Basic pizza dough

Pizza dough

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(57 ratings)

Prep: 15 mins plus rising (no cook)


Makes 4 pizzas

A simple, versatile, Italian-style dough that can be chilled or frozen to store, then shaped and cooked by oven or barbecue

Nutrition and extra info

  • uncooked dough only


  • kcal-
  • fat-
  • saturates-
  • carbs-
  • sugars-
  • fibre-
  • protein-
  • salt-
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  • 500g '00' flour or plain flour, plus extra for dusting



    Flour is usually made from grinding wheat, maize, rye, barley or rice. As the main…

  • 1 tsp salt
  • ½ tsp dried yeast (not fast-action)



    Yeast is a living, single-cell organism. As the yeast grows, it converts its food (in the form…

  • 400ml warm water
  • oil, for greasing


  1. It’s easiest to make this in a standing mixer with a dough hook (otherwise mix it in a bowl and knead on your work surface). Put the flour and salt in the bowl and mix the yeast into the water. It’s always a good idea to wait 5 mins before using the liquid to see if the yeast is working – little bits will start to rise to the top and you’ll know it’s active.

  2. Turn on the motor and pour in the liquid. Keep the speed on medium-high and it should come together as a ball. If the bottom is still sticking, tip in 1-2 tbsp of flour. Knead for 5-7 mins until the dough is shiny and it springs back when you press your finger into it. (If kneading by hand, it will take you about 10 mins.) Try not to add too much flour if you can. This is a slightly sticky dough, but that keeps it light and it rises beautifully.

  3. Use oiled hands to remove the dough from the hook and bowl. Oil another bowl and place the dough in it. Turn it around so that it’s lightly coated in the oil. Cover tightly with cling film and then a tea towel. Place in a draught-free area that’s warm and leave until the dough has doubled in size. If it’s a hot day, it should only take 2 hrs to rise, but it could take 4 hrs if it’s cold. (If you don’t plan to use the dough for a day or two, place it in the fridge straight away; take it out 3-4 hrs before using. Punch it down first and bring it together on a floured surface.)

  4. Divide the dough into 2 pieces for big pizzas or 4 for plate-sized ones, then shape into balls (see Shaping the dough in tips, below) – dust them in flour as they will be sticky. Keep them covered with a tea towel or cling film while you prepare the toppings. (you can also freeze them in sealed bags. Just thaw in the fridge on the day, then bring to room temperature 3 hrs before using.)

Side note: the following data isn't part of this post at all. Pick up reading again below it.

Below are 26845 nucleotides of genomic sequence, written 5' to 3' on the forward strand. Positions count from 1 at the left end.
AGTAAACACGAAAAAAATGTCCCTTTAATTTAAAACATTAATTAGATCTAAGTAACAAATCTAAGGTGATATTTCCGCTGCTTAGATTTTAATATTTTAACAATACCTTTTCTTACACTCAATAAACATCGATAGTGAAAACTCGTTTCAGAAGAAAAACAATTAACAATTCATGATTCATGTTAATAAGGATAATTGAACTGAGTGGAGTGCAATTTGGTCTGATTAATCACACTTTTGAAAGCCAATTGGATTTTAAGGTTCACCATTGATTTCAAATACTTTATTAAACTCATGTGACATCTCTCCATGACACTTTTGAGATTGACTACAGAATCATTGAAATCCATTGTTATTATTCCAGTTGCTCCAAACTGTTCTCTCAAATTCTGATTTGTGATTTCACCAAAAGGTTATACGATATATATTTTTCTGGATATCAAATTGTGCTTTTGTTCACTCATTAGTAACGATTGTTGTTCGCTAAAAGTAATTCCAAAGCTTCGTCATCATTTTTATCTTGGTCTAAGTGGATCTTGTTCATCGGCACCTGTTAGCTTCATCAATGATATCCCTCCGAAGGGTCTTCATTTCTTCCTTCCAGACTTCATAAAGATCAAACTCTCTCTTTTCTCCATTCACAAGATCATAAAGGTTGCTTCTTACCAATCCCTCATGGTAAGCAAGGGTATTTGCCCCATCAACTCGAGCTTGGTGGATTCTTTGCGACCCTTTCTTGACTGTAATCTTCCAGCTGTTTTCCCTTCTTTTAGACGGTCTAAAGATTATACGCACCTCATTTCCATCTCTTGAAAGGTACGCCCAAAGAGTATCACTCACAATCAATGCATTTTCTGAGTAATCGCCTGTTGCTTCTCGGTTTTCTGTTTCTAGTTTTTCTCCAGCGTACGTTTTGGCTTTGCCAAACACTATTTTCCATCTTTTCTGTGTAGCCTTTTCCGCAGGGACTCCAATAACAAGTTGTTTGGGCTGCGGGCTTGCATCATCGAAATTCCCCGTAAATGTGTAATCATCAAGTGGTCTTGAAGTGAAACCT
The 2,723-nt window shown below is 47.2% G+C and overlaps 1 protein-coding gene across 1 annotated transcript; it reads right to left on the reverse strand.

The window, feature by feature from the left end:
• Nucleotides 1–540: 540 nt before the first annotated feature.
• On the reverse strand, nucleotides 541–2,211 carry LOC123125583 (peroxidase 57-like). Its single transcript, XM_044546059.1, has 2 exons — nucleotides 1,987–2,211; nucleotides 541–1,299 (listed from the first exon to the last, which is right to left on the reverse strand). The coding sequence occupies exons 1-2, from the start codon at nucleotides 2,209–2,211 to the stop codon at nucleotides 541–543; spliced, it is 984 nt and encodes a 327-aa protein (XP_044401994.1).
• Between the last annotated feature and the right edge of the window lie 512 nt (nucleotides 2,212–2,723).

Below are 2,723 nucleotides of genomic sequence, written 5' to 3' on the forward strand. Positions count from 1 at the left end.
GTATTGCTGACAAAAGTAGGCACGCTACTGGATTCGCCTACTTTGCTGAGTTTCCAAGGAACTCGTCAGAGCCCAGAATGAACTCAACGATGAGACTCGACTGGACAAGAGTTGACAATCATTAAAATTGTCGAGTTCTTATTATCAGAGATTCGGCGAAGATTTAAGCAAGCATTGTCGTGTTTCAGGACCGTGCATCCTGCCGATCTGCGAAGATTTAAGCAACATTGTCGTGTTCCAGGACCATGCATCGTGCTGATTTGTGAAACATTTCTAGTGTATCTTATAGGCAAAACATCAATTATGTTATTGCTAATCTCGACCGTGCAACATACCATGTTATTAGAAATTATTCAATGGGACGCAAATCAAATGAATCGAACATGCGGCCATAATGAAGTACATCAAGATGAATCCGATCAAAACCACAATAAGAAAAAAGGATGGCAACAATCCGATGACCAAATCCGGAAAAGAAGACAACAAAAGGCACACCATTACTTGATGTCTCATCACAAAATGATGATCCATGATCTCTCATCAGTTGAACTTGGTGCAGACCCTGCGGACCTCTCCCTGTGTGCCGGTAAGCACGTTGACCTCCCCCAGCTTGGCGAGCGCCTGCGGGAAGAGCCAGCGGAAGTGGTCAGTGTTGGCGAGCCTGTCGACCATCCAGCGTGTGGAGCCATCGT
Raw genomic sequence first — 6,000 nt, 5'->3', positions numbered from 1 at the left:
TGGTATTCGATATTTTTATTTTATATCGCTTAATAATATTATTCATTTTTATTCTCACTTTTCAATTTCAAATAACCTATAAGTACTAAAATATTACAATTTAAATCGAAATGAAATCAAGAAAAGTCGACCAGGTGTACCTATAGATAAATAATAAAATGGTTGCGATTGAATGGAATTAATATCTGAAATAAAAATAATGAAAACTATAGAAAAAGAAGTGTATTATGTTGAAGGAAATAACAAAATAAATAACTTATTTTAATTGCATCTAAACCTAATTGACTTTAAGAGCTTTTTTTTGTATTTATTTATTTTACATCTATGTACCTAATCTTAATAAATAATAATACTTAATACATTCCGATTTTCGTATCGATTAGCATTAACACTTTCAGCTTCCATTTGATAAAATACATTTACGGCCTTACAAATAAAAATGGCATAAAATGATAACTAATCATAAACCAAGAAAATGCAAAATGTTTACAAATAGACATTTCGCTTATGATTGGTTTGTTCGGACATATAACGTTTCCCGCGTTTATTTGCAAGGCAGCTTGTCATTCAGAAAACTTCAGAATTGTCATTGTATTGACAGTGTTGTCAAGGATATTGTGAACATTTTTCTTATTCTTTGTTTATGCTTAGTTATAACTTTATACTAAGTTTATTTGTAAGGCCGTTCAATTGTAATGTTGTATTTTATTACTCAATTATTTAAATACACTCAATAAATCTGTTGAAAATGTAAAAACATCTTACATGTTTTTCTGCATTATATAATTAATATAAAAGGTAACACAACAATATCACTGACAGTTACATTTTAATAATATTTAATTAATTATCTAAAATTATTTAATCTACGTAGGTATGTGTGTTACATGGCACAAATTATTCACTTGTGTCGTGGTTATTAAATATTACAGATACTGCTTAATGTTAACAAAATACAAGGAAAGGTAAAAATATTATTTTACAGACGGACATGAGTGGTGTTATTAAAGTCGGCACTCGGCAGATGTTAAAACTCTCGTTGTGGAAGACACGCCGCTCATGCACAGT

5. To shape the dough: If you want to get air pockets and a light but crisp dough, then don’t use a rolling pin. It flattens and pops the air bubbles. (Two days in the fridge will produce the most air bubbles – take it out three to four hours before using.) If your dough is at room temperature, you can use your fingers to gently stretch the dough out. Once it’s about 16cm, place the disc over the tops of your hands (not palm side) and use them to stretch it further, up to about 25cm. You can start pressing out the other discs, then wait to do the final bit when you’re ready to cook. Once you’ve mastered stretching the dough out, you can experiment with other shapes: rectangles, rounds or squares all look authentic.

  6. To cook the pizza: An outdoor gas barbecue is best for controlling the temperature, but charcoal will give your pizza a more authentic, smoky flavour. For gas, turn the flames down to medium-low so that the bottom of the pizza doesn't burn. When cooking on a charcoal barbecue, let the coals turn grey before you pop on the pizza.

  7. Place the pizza on a floured baking sheet (with no edge) or a pizza peel – this is a flat pizza paddle with a long handle, which makes it easier to get the dough on and off the grill. The flour will provide the 'wheels' for it to slide onto the grill – don’t use oil as it sticks more and won’t transfer as well.